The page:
The Lucky Ones

Rachel Cusk

The long-awaited new novel from the Whitbread Award winning author of SAVING AGNES and THE COUNTRY LIFE, which won her a Somerset Maugham Prize. In this profound study of human relationships, five overlapping narratives of love and detachment merge to form a powerful evocation of family identity.

Children grew up and left and news of them came back like news of a distant war in which they were fighting and from which they were occasionally permitted leave, when they would return for a week or two to wander about as though in a mirage of the past. It often seemed that while they had changed Ravenley had not, but by the time they left that impression had usually been reversed.

Five men and women’s lives converge in this powerful and moving story of family relationships.

A young pregnant woman’s misfortune; a new father’s disaffection; a daughter’s search for lost childhood; a mother’s antagonism; a wife’s secret suffering – through it all runs the story of Victor Porter, a campaigning lawyer, and his journalist wife Serena, in whose relationship the conflict between the public and the personal, between love and morality, is played out.

Rachel Cusk writes of life’s transformations; of what separates us from those we love and what binds us to those we no longer understand. The Lucky Ones is a novel about creating and sustaining life. It illuminates with startling precision the texture and complexity of emotional existence within ‘the bustling concourses of life’.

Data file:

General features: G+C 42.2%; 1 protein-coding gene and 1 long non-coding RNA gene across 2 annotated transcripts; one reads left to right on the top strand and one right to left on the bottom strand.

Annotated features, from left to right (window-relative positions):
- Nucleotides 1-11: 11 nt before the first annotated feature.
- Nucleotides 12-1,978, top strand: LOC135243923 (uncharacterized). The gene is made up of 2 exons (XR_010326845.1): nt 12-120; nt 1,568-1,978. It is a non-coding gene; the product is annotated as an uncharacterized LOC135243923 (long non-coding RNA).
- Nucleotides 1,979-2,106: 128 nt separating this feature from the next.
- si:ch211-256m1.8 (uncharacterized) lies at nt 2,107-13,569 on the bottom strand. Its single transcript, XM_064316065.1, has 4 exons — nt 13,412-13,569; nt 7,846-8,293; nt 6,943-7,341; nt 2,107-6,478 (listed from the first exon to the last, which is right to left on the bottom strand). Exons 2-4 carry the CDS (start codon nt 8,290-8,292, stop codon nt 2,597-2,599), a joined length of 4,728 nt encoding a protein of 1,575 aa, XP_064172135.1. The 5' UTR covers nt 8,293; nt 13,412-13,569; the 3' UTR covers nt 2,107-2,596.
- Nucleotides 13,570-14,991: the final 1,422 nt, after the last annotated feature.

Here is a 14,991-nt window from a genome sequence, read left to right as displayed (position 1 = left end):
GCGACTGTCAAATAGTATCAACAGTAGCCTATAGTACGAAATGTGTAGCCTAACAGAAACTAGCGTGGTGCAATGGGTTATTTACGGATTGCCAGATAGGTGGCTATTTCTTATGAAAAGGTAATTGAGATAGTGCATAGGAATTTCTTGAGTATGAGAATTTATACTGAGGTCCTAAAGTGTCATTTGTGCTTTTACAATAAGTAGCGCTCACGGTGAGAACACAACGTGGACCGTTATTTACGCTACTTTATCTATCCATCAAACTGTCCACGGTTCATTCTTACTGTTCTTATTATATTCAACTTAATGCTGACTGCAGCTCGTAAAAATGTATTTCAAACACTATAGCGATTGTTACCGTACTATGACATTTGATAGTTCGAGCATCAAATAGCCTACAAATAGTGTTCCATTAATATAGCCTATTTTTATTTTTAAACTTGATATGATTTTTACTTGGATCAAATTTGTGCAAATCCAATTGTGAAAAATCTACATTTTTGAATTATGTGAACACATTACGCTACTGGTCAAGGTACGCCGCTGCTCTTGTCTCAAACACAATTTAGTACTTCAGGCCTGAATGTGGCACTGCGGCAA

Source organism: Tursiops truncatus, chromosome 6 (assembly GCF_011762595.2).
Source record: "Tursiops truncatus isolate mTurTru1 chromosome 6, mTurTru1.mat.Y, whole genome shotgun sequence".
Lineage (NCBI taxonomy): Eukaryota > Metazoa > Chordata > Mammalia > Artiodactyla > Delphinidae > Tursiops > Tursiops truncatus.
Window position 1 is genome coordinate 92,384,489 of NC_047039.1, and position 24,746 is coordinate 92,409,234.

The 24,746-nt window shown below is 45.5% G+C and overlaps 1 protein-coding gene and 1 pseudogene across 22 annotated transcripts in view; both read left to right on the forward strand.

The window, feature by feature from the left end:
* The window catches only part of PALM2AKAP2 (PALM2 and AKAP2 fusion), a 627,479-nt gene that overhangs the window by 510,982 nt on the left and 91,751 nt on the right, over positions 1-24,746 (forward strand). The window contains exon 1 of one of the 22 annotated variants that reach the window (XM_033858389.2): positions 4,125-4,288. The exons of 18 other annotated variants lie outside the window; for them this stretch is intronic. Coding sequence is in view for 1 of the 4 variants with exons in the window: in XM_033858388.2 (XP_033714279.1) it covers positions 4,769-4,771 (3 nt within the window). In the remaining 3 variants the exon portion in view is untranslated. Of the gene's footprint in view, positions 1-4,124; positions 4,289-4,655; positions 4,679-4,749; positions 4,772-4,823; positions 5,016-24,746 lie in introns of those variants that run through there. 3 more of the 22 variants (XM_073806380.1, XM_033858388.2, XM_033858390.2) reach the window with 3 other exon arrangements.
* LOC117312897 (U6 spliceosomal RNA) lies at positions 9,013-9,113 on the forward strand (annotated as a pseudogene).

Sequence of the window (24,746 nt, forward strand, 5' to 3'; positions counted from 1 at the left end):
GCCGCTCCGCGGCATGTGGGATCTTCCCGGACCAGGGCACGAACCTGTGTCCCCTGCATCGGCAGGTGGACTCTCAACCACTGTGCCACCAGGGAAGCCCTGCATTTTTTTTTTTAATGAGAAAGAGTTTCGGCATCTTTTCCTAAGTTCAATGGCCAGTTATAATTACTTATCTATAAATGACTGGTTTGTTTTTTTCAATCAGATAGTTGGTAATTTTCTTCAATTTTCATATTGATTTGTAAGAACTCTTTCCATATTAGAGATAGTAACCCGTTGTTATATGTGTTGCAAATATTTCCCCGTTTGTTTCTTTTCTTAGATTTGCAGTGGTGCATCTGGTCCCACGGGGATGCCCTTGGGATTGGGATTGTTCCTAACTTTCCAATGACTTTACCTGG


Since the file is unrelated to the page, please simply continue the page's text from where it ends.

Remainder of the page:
Reviews of The Lucky Ones

    • ‘The Lucky Ones has a theme equal to its author’s wit, intelligence and genius for observation. This novel is not a particularly comfortable place to be, partly because it’s so much like life and partly because Rachel Cusk is brilliant at depicting unattractive characters. But anyone who has ever lived in a family will relish it.’ Cressida Connolly, Daily Telegraph
    • ‘Her prose is measured and poised. She share’s Virginia Woolf’s interest in making art out of the minutiae of women’s inner monologues.’ Stephanie Merritt, Observer